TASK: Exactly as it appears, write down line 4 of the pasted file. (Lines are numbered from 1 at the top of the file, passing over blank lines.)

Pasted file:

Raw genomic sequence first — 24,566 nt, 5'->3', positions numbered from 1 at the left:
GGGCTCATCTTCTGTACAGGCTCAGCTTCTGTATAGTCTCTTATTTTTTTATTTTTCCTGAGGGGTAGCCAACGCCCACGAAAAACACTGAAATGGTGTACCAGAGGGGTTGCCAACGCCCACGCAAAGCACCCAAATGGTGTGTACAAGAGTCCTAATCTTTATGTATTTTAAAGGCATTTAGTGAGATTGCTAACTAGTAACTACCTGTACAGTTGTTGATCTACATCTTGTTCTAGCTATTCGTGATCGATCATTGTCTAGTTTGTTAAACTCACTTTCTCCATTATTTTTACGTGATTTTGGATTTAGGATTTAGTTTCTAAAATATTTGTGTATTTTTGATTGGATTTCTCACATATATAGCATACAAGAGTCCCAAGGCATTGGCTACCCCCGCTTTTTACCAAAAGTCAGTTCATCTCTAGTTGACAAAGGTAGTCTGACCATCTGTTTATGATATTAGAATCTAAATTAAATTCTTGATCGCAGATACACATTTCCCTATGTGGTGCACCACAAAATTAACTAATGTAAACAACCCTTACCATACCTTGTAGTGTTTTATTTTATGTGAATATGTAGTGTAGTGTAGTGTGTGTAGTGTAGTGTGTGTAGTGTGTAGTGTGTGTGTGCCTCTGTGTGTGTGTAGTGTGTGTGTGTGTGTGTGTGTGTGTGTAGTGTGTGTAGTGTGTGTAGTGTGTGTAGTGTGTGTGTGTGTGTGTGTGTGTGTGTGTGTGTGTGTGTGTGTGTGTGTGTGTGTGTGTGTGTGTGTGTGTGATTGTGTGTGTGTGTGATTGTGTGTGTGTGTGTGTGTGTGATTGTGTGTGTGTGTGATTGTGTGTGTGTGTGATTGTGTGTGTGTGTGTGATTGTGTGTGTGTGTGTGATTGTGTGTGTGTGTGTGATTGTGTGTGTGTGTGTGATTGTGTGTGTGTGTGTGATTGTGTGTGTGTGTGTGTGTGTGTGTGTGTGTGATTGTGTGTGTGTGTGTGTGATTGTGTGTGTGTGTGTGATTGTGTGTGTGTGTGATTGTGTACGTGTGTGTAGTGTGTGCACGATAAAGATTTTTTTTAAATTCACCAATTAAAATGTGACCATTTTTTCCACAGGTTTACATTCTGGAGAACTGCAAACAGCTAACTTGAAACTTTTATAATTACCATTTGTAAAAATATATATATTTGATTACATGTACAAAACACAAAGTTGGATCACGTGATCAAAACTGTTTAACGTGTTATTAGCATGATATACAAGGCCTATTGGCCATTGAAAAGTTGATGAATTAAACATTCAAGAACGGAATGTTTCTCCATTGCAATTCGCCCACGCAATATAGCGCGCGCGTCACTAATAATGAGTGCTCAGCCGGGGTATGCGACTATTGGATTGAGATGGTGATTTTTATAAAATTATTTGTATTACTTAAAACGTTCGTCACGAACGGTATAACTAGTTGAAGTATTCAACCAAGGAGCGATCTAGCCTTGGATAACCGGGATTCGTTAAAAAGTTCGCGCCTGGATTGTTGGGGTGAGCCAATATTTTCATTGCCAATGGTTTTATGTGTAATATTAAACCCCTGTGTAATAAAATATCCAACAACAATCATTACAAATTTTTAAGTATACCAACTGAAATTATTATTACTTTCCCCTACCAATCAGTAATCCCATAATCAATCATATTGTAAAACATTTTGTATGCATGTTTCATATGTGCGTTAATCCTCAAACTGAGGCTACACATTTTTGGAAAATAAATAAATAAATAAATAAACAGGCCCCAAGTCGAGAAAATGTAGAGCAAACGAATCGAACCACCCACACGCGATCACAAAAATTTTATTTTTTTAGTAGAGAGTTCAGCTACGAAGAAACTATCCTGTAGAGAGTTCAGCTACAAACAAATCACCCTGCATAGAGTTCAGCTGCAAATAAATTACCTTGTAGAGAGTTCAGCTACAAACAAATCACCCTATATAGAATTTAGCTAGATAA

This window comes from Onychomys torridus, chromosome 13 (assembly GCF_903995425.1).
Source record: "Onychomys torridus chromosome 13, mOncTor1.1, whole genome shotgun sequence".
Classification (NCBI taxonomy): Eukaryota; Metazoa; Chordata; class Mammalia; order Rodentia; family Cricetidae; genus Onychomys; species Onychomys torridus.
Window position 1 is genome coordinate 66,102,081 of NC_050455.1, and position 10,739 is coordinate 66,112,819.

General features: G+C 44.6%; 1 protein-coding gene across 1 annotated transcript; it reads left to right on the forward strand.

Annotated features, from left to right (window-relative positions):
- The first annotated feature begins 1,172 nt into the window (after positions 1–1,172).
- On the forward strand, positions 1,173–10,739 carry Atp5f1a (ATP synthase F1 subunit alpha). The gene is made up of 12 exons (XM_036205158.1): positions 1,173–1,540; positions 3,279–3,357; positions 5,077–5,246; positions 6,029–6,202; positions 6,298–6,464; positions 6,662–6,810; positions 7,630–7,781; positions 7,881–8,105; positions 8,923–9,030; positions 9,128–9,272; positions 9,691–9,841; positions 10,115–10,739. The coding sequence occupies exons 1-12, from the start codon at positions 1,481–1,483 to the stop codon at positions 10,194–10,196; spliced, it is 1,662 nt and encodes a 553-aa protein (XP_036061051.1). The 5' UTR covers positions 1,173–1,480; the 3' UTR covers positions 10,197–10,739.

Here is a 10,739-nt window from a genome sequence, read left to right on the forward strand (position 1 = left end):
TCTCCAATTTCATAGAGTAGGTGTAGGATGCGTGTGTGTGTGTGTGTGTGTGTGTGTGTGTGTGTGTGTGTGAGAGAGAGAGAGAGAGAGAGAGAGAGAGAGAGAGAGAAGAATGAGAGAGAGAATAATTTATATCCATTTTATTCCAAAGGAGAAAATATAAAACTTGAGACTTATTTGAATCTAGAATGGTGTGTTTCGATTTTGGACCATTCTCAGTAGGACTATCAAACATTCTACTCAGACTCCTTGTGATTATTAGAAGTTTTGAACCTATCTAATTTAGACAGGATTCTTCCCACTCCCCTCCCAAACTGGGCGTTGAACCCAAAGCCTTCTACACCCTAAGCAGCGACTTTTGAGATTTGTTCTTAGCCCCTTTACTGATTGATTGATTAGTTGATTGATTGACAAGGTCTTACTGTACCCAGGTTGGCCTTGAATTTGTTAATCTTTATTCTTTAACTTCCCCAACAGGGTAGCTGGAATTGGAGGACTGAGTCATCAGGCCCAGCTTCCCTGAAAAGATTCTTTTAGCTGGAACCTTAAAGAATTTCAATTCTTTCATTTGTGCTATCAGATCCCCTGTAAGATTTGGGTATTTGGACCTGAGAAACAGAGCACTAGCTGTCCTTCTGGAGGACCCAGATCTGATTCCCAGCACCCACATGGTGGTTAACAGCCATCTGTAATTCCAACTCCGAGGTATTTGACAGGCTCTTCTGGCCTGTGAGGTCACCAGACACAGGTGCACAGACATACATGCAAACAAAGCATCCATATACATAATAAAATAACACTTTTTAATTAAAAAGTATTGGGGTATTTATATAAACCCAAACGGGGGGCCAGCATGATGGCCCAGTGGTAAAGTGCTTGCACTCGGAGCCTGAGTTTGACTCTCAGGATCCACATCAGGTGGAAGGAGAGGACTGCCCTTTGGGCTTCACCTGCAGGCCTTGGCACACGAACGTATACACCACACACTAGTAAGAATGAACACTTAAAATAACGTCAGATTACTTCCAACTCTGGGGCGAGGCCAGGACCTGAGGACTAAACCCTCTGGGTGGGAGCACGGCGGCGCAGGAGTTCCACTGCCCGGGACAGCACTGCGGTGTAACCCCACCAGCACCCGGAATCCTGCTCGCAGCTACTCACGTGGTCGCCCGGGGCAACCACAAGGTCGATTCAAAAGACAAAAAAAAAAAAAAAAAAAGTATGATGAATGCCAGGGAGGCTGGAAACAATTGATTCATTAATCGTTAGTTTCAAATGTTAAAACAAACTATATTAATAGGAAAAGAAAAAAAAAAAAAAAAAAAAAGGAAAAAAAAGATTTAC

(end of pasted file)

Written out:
Source record: "Onychomys torridus chromosome 13, mOncTor1.1, whole genome shotgun sequence".